The Dollar fell to a record low against the Euro and a basket of currencies on Thursday, pressured by soft US economic data and sluggish corporate earnings that bolstered chances of an interest rate cut.
Bank of America's poor third-quarter earnings on the back of mounting credit losses took their toll on the currency market early as it fanned concerns that the global liquidity crunch is far from over. It also strengthened the case for a cut in the target federal funds rate from the current 4.75% to avert a sharper slowdown.
US short-term rate futures on Thursday showed a 68% implied chance of a rate cut at the Fed's next monetary policy meeting on Oct. 30-31,
from Monday, expectations around 35%.
The Philadelphia Federal Reserve business activity survey was the latest report to provide evidence of a slumping US economy. Earlier in the session, higher-than-expected initial weekly US jobless claims also gave the dollar a negative tone. Both reports followed dire US housing data on Wednesday, suggesting the slowdown is deeper than many initially thought.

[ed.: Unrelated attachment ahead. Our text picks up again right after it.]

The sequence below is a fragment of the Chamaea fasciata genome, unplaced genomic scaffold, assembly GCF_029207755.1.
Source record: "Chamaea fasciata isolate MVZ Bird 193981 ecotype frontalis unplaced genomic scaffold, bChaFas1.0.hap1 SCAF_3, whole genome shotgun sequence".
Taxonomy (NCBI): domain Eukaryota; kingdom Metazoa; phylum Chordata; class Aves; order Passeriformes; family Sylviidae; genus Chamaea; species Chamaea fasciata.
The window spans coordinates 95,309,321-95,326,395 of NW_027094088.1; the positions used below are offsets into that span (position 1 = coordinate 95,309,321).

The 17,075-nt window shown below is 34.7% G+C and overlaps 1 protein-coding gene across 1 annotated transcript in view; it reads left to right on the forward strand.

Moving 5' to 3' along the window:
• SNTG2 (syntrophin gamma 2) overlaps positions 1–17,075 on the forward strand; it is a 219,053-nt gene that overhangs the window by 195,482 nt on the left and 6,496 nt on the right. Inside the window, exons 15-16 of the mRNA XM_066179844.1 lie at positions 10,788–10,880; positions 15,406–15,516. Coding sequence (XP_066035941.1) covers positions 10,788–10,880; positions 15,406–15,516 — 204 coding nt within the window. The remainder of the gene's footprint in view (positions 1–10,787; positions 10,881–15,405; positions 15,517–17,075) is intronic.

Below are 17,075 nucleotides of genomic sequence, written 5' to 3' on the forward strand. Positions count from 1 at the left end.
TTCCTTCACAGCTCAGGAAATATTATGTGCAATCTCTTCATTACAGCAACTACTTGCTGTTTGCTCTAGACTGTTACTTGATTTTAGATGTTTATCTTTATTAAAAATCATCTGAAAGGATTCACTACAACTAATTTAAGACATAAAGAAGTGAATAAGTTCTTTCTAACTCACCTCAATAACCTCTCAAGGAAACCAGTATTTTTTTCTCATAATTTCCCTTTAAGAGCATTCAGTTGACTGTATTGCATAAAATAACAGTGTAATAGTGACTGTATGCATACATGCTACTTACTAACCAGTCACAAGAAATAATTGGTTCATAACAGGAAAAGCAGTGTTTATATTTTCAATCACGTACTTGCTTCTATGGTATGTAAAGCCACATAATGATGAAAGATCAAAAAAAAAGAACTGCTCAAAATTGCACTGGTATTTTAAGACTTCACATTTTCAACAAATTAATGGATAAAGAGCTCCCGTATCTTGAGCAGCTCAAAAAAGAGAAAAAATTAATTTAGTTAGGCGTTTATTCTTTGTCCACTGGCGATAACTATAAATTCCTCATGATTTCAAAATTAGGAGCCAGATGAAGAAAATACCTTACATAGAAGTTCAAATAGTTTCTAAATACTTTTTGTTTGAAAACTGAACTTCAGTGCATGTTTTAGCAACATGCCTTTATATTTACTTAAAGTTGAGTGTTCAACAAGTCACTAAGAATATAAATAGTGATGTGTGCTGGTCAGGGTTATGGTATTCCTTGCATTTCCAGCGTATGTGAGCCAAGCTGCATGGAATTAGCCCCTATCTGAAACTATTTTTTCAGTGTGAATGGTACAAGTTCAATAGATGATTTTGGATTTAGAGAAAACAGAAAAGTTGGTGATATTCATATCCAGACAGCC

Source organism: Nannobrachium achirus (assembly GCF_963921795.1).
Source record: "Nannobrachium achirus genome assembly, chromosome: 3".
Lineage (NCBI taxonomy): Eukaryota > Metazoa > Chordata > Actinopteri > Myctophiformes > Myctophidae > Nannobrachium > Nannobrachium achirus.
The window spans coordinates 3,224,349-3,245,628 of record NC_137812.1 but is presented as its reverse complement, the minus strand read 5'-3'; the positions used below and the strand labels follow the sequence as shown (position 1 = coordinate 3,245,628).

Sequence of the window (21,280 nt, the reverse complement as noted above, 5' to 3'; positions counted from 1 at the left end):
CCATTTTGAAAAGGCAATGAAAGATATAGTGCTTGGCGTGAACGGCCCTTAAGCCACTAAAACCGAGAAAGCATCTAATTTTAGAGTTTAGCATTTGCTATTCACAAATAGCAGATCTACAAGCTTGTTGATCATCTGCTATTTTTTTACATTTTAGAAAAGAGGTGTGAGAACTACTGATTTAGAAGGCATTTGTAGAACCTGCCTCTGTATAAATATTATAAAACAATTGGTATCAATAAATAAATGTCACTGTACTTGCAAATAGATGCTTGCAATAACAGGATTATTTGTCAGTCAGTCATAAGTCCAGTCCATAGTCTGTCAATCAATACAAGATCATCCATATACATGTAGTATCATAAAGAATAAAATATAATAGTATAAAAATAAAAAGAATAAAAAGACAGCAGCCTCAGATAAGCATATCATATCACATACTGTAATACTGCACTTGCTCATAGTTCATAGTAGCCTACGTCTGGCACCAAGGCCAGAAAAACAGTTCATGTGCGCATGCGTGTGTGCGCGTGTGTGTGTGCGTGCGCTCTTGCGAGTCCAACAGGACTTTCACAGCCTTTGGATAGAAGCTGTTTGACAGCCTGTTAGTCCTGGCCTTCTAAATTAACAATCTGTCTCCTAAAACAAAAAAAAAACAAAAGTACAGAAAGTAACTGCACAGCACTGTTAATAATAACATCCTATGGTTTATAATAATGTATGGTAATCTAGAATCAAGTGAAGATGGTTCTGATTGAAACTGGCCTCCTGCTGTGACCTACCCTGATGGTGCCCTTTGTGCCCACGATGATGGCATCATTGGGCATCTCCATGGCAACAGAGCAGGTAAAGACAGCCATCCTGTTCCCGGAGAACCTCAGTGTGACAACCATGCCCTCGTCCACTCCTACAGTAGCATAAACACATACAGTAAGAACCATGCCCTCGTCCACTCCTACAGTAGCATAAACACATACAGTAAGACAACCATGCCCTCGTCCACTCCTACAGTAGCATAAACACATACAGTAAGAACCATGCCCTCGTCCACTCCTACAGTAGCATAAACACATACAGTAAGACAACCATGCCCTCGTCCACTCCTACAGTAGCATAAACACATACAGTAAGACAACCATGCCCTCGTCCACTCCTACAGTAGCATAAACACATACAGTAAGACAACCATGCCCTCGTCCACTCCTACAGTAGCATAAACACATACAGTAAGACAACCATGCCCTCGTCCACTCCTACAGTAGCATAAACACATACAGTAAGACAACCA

Yesterday, EurUsd was up 0.59% at 1.4291, after climbing to a lifetime peak at 1.4309 during New York session. The Yen gained as investors became more risk-averse and unwound carry trades in which they buy high-yielding currencies funded by borrowing low-yielder such as the Yen. This was the Yen's fourth straight day of gains against the Dollar; UsdJpy was 0.71% weaker at 115.55 near a 115.28 two-week low. The EurJpy fell 0.11% to 165.13. UsdChf dropped 0.8% to 1.1700 after touching intraday low 1.1663 two-week low. GbpUsd went up to 2.0512 high (three-month high) before closing up 0.3% to 2.0449. GbpJpy fell 0.4% to 236.30 in a third down session.
Forex investors are also cautious ahead of a Group of Seven meeting over the weekend. European businesses on Thursday urged France, Germany, and Italy to push for a clear commitment from the G7 group of rich industrial nations against further Euro appreciation. But few analysts were willing to bet any action will be taken to address the Euro's surge against the dollar. Analysts added that situation could improve in coming moths as the currency volatility (in the Euro) has fallen significantly from the spikes seen in August. On the US side, markets believe that Dollar weakness will not be mentioned in the statement at all given its limited impact on inflation. Analysts said the G7's focus is more likely to be on the tightly controlled Chinese Yuan currency.